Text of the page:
The naps on Dymaxion subsequently end up being harder to wake from than those in the early days of Uberman, because they ALL end in SWS from the beginning, which results in groggy wake up from every nap until the body gets used to the nap length and performs wake time programming. Due to the constant SWS wakes, hearing alarms is even more difficult than on Uberman, with even less likelyhood that willpower will work as a method of getting you out of bed. The fact that every nap has some small amount of SWS also results in a significant delay to the arrival of the SWS rebound, which delays the adaptation process. On top of this, the SWS-ending naps have the disadvantage of significantly reduced chance of dream memory retention, and do not feel very euphoric upon waking. I've previously heard the naps during the early stages of a Dymaxion adaptation being described as 'like dying'.
Nevertheless, some people seem to prefer this schedule compared to Uberman. It certainly allows for much greater time awake between naps, which can be appealing.
The same rules apply to Dymaxion adaptations as to Uberman ones. And likewise, without a human supervisor, you basically stand no chance at all of adapting to the schedule.
Here are some possible transitional schedules you could try if you want to take a stab at a gradual adaptation:
Adaptation difficulty: HARD (Bimaxion) / VERY HARD (Trimaxion)
These experimental '-maxion' transitional schedules follow a similar concept to those for Uberman. This essentially results in Dymaxion-style schedules where either 1 or 2 naps end up being replaced with cores. The transition approach is similar (usually Bimaxion -> Trimaxion -> Dymaxion) and suffers from the same issues as Uberman's transitional schedules.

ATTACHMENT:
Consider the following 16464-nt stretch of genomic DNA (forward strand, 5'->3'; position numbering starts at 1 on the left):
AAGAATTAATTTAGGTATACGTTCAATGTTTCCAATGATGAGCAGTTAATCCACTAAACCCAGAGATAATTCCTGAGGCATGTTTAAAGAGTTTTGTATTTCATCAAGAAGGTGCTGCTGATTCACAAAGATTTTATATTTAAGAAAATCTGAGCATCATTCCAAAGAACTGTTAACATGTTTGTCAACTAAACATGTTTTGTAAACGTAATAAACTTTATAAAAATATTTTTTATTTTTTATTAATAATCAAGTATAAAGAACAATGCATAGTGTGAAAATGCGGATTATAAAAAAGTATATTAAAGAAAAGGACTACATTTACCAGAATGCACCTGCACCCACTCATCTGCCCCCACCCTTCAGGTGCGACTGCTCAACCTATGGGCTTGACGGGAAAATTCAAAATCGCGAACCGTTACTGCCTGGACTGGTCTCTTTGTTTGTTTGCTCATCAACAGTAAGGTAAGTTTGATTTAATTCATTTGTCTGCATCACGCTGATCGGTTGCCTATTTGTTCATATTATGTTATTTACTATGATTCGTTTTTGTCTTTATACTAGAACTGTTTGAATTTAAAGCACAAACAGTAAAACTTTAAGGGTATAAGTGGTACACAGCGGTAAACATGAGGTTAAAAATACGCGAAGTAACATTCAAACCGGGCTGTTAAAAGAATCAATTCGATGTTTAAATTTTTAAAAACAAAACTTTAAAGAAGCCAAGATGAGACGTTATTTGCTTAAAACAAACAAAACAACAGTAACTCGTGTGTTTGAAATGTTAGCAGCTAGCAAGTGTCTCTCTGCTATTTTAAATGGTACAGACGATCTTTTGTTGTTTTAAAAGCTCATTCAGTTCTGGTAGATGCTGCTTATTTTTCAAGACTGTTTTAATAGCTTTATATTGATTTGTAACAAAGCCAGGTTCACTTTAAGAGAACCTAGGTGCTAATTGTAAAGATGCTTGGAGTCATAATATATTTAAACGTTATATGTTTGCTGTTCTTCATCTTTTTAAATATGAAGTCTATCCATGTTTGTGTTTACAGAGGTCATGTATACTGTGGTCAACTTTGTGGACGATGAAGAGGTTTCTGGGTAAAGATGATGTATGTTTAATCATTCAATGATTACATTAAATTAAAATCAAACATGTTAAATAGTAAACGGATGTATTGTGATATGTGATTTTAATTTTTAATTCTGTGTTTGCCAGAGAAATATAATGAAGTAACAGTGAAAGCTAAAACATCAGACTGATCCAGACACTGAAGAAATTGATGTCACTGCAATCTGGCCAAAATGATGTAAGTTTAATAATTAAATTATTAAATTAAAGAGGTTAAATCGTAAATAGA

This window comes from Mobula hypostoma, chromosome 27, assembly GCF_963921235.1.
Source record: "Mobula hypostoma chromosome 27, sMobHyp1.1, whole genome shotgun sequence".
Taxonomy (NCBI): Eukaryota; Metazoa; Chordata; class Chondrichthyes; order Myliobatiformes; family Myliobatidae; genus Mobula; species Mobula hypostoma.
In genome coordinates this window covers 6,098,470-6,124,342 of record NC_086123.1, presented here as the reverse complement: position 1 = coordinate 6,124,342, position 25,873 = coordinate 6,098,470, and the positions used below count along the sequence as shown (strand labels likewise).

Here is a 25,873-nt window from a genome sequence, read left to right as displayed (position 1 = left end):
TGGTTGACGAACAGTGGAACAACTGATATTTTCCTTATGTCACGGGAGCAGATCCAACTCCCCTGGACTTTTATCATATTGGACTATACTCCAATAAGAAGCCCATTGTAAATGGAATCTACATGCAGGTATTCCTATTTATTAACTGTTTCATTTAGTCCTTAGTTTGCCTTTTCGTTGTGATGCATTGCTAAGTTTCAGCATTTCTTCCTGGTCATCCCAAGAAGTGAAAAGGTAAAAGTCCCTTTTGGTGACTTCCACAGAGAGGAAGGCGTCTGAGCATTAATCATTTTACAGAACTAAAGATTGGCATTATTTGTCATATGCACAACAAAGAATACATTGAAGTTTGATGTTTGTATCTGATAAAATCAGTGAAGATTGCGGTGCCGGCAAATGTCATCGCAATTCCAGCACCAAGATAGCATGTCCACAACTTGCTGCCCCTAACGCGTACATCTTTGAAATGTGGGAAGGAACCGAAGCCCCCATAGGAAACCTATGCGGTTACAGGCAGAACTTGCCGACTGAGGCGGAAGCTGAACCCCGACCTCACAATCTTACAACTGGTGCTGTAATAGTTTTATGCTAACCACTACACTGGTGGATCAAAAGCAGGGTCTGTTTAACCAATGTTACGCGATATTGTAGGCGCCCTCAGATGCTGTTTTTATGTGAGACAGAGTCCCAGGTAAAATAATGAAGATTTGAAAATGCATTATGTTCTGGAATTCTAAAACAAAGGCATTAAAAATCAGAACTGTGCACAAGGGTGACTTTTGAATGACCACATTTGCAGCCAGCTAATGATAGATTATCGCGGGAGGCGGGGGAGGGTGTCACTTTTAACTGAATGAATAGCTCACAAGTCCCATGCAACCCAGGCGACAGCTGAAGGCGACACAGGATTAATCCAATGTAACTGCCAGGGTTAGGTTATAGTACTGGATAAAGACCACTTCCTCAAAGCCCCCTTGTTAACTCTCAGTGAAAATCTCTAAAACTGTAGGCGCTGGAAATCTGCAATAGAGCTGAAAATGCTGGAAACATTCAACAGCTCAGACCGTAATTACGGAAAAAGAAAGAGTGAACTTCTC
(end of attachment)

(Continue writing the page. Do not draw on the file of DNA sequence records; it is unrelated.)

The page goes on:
In a weird choice of naming, the Bimaxion schedule used to be known as Quadphasic, which was a super dumb name. Fortunately it's not called that any more.
Adaptation difficulty: INSANELY HARD
Also known as: D6
This schedule consists of six equidistant 30-minute naps and is often mislabelled as Uberman, because it is essentially Uberman with 30-minute naps instead of 20-minute ones, giving it Dymaxion's universally crappier wakes. While I've heard of a tiny minority who pulled this one off successfully, it's likely to feel suckier than Uberman in the long term while having almost the exact same levels of inconvenience. The design of the schedule means it will largely suffer from all of the same adaptation issues as other nap-only schedules as well. Consequently, I really don't recommend this schedule.
n.b. Due to the sheer insanity of nap-only schedules and the increased wake difficulty given by 30-minute naps, I opted to keep this schedule under the INSANELY HARD difficulty despite it having a sleep total of 3 hours that would normally have qualified it for VERY HARD difficulty.